At Bridger K-8 in Southeast Portland, Laurie Shonkwiler’s fifth grade class started an experiment on water filtration.
Employees from Portland General Electric led the lesson, explaining how their company uses water filtration.
“Humans do this because we use up water and then we need to clean it for us to reuse,” said PGE’s Whitney Welsh. “The electric company does this as well when we’re working in our hydro sites on rivers, dams. We’re making sure the water is staying clean so when it gets back to the environment, other things can keep using it.”
The classroom is visibly one that cares about the environment. Posters around the classroom feature drawings of climate march signs and a message to reduce plastic use. There are a few reusable water bottles on the tables where students sit.
And on a ledge on one side of the room rests a large piece of artwork depicting a salmon, made from single-use plastics out of the school cafeteria.
Wearing a “Plastic Straws Suck” T-shirt, teacher Laurie Shonkwiler walked around the class helping students.
After 34 years of teaching, Shonkwiler made climate change a priority for the last two school years. She said students are engaged in her lessons.
“They’re not afraid, they’re out there just making the change,” Shonkwiler said.
In the middle of class, PGE CEO Maria Pope and Superintendent Guadalupe Guerrero announced the news.
“We’re here to announce a first-in-the-nation … partnership around open-source, K through 12 climate change curriculum,” Pope said.
Students in Shonkwiler’s class already compost, have zero-waste lunch Fridays, and sing songs to help raise awareness schoolwide. In groups of two, the students shared their efforts with Guerrero, Pope and a large gathering of adults there for the announcement.
“We are passionate about being fifth grade activists that take care of our Mother Earth,” one student said. “We like to call our planet Mother Earth because our earth provides us with all the resources we need to live, but for some reason we’re killing it bit by bit.”
By fall 2021, every PPS school will have lessons like the one at Bridger. And lessons are expected to extend beyond science class to social studies or history.
The district’s climate justice programs manager, Nichole Berg, is tasked with bringing the curriculum to the masses.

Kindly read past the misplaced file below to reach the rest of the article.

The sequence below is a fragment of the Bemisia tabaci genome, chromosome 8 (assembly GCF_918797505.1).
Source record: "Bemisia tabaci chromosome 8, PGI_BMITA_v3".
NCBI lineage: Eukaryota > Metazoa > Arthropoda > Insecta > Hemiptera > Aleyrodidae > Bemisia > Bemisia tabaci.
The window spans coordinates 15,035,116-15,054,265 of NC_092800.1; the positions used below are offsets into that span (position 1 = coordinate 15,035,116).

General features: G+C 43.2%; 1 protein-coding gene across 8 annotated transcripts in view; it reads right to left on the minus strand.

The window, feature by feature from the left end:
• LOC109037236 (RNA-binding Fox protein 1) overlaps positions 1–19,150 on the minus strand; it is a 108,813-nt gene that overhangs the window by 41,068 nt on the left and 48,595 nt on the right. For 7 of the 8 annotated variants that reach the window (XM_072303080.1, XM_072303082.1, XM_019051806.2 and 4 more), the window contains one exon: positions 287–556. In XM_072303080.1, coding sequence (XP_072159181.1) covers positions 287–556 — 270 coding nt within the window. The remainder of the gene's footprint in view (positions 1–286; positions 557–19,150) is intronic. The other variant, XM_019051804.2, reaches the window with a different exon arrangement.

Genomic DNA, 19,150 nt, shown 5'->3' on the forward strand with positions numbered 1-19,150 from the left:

“We are working K through 12 to create more interdisciplinary learning for students,” Berg said.
The funds from PGE will go to the Fund for Portland Public Schools, the new nonprofit responsible for raising funds and creating partnerships with corporations, nonprofits and individuals, which took over those responsibilities from All Hands Raised last year.
The Fund for PPS will be a fiscal manager of the PGE funds, covering costs from the climate change curriculum development.
Berg said the $250,000 will help launch a two-week program for students and teachers to develop a climate change elective for high schools.
“It takes a very large village to make this sort of thing happen,” Berg said.
This latest news is another step forward for the climate change curriculum, which came about after students around the district demanded at school board meetings that climate change lessons be implemented.
Bridger students were part of the effort, which Pope acknowledged as a reason for PGE’s decision to give money to the district.
“Thank you for all of your loud voices in this,” Pope said.
In sharing their stories, students talked about fundraising for a beach cleanup trip to the coast by selling beeswax wraps. They asked the adults in the room to make a pledge to use less plastic.
Among the adults in the room was Matthew Gross, who spends time in schools around the state, helping with lessons like Bridger’s water filtration exercise. He works for In4All, a Beaverton-based nonprofit that works with companies like PGE.
He said the investment shows a commitment to fighting climate change and supporting students like those at Bridger.
“These are students who I know are already passionate about this work and it’s just going to take it to the next level to have this climate curriculum,” Gross said.
Gross said teachers and students in other districts will be able to benefit from the open-source curriculum as well.